Max-Planck Institute invests US$186mn to install radio receivers in South Africa

Radio-SatMeerKAT is a South African-funded and designed telescope, with 75 per cent of the components sourced locally, and will be the most sensitive radio telescope of its kind in the Southern Hemisphere. (Image source: MeerKAT)Germany-based Max-Planck Institute for Radio Astronomy (MPIfR) has invested US$186mn for the construction and installation of radio receivers on MeerKAT radio telescope in South Africa

The MeerKAT radio telescope is expected to be completed in 2017 and it would be the largest radio telescope in the world, said MPIfR.

Radio telescopes have a number of receivers, each of which focuses on a different part of the radio wave spectrum.

According to MeerKAT, the receivers would be built by the MPIfR and would operate in the S band of radio frequencies.

The S band is used by weather radar, surface ship radar, and some communications satellites to communicate with the space shuttle and the international space station. The radio waves of S band have frequencies that range from 2GHz to 4GHz.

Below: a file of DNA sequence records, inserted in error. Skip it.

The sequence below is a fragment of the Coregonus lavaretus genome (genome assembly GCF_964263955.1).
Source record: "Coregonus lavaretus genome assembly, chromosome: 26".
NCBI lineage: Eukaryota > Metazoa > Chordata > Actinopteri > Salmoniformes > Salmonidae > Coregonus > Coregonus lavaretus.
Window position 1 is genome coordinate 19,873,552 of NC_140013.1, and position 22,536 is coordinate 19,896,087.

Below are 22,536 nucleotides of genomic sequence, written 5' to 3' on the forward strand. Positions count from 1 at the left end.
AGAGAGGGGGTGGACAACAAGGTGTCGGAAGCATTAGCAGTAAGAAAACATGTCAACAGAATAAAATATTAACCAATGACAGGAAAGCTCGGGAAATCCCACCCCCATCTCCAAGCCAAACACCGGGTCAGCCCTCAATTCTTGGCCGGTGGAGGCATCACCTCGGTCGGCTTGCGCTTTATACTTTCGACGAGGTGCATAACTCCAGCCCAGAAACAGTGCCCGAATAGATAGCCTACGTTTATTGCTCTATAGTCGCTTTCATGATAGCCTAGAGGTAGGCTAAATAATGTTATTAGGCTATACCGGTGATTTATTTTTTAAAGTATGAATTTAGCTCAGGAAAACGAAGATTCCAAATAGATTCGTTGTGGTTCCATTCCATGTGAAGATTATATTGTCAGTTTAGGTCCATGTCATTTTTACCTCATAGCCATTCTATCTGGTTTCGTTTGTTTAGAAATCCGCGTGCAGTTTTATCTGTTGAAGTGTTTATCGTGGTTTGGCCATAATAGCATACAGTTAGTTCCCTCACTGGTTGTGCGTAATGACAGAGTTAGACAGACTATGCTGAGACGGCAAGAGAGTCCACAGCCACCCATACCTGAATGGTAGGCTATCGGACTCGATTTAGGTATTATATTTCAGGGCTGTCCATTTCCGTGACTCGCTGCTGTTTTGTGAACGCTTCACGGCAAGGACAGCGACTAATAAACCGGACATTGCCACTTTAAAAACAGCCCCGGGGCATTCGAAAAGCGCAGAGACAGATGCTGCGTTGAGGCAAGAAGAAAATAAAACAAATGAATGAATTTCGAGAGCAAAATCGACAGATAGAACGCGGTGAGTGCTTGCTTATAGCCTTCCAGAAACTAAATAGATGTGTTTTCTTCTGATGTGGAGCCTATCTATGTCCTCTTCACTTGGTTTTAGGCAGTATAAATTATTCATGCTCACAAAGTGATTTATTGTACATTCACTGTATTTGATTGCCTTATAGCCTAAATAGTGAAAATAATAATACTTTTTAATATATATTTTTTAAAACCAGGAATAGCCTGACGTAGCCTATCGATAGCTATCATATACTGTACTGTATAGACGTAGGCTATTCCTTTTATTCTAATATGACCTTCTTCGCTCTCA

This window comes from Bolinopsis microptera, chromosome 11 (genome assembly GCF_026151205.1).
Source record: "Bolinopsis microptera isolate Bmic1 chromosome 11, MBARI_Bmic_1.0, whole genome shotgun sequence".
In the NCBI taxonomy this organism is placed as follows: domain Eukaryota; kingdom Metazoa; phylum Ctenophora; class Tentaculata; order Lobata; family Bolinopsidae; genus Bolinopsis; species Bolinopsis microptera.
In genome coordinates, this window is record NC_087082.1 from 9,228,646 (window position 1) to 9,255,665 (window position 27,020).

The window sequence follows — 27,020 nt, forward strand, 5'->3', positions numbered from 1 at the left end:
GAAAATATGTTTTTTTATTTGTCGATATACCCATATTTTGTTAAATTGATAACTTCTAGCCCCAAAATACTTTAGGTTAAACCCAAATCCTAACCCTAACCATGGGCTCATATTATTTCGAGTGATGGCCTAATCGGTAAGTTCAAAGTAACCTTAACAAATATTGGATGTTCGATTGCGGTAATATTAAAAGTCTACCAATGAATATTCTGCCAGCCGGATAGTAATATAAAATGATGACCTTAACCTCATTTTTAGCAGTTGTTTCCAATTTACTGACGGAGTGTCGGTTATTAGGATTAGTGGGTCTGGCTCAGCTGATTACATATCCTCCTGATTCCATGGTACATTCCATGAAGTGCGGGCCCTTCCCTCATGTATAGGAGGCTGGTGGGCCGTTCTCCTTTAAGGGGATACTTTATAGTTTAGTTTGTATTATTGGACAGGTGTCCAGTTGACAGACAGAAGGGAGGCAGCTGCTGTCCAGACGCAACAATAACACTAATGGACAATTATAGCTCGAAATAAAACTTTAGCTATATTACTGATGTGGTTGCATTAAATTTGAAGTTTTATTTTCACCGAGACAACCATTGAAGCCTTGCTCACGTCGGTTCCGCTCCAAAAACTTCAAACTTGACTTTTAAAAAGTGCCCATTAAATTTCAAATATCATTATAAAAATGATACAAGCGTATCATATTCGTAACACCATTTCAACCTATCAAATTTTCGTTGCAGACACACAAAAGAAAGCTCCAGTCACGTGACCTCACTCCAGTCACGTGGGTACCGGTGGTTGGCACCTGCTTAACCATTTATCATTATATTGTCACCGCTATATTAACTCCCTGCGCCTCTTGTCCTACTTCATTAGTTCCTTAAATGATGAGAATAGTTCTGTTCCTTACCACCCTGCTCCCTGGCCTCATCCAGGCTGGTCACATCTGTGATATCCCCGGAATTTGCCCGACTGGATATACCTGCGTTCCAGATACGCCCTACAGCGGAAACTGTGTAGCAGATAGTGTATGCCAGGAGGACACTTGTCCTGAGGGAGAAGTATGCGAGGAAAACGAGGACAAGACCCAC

Martin Stratmann, president of Max Planck Society (MPG), said, “We consider MeerKAT to be an important undertaking as it is a light-house project for science in Africa in general. The MPG is very pleased to enable close collaboration between its scientists and the South African community and looks forward to see MeerKAT’s first glimpse of the universe with the receivers of the MPIfR.”

South Africa’s minister of science and technology Naledi Pandor added that the investment was an endorsement of the excellence of the MeerKAT and the South African team that designed and was building it.

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